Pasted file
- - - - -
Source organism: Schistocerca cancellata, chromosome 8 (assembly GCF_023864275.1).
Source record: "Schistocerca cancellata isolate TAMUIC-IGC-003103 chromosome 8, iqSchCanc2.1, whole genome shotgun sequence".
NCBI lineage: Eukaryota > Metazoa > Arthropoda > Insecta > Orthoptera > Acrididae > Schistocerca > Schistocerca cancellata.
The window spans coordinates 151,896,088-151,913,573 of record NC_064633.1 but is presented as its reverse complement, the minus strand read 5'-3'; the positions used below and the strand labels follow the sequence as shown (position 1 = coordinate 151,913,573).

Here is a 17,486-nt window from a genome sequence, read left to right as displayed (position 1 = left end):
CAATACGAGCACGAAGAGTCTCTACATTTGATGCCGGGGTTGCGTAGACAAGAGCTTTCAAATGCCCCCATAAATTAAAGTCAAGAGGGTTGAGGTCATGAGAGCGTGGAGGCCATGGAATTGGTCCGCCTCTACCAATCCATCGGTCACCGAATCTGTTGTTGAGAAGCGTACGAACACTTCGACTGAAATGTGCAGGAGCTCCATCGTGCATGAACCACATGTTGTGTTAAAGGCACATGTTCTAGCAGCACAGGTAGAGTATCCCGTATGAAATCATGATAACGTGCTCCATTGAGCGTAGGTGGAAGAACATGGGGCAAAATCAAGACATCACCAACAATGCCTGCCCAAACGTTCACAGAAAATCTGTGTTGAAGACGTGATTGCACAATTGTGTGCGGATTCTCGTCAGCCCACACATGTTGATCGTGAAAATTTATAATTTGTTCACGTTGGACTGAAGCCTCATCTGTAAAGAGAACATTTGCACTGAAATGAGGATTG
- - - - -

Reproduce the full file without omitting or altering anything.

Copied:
Source organism: Schistocerca cancellata, chromosome 8 (assembly GCF_023864275.1).
Source record: "Schistocerca cancellata isolate TAMUIC-IGC-003103 chromosome 8, iqSchCanc2.1, whole genome shotgun sequence".
NCBI lineage: Eukaryota > Metazoa > Arthropoda > Insecta > Orthoptera > Acrididae > Schistocerca > Schistocerca cancellata.
The window spans coordinates 151,896,088-151,913,573 of record NC_064633.1 but is presented as its reverse complement, the minus strand read 5'-3'; the positions used below and the strand labels follow the sequence as shown (position 1 = coordinate 151,913,573).

Here is a 17,486-nt window from a genome sequence, read left to right as displayed (position 1 = left end):
CAATACGAGCACGAAGAGTCTCTACATTTGATGCCGGGGTTGCGTAGACAAGAGCTTTCAAATGCCCCCATAAATTAAAGTCAAGAGGGTTGAGGTCATGAGAGCGTGGAGGCCATGGAATTGGTCCGCCTCTACCAATCCATCGGTCACCGAATCTGTTGTTGAGAAGCGTACGAACACTTCGACTGAAATGTGCAGGAGCTCCATCGTGCATGAACCACATGTTGTGTTAAAGGCACATGTTCTAGCAGCACAGGTAGAGTATCCCGTATGAAATCATGATAACGTGCTCCATTGAGCGTAGGTGGAAGAACATGGGGCAAAATCAAGACATCACCAACAATGCCTGCCCAAACGTTCACAGAAAATCTGTGTTGAAGACGTGATTGCACAATTGTGTGCGGATTCTCGTCAGCCCACACATGTTGATCGTGAAAATTTATAATTTGTTCACGTTGGACTGAAGCCTCATCTGTAAAGAGAACATTTGCACTGAAATGAGGATTG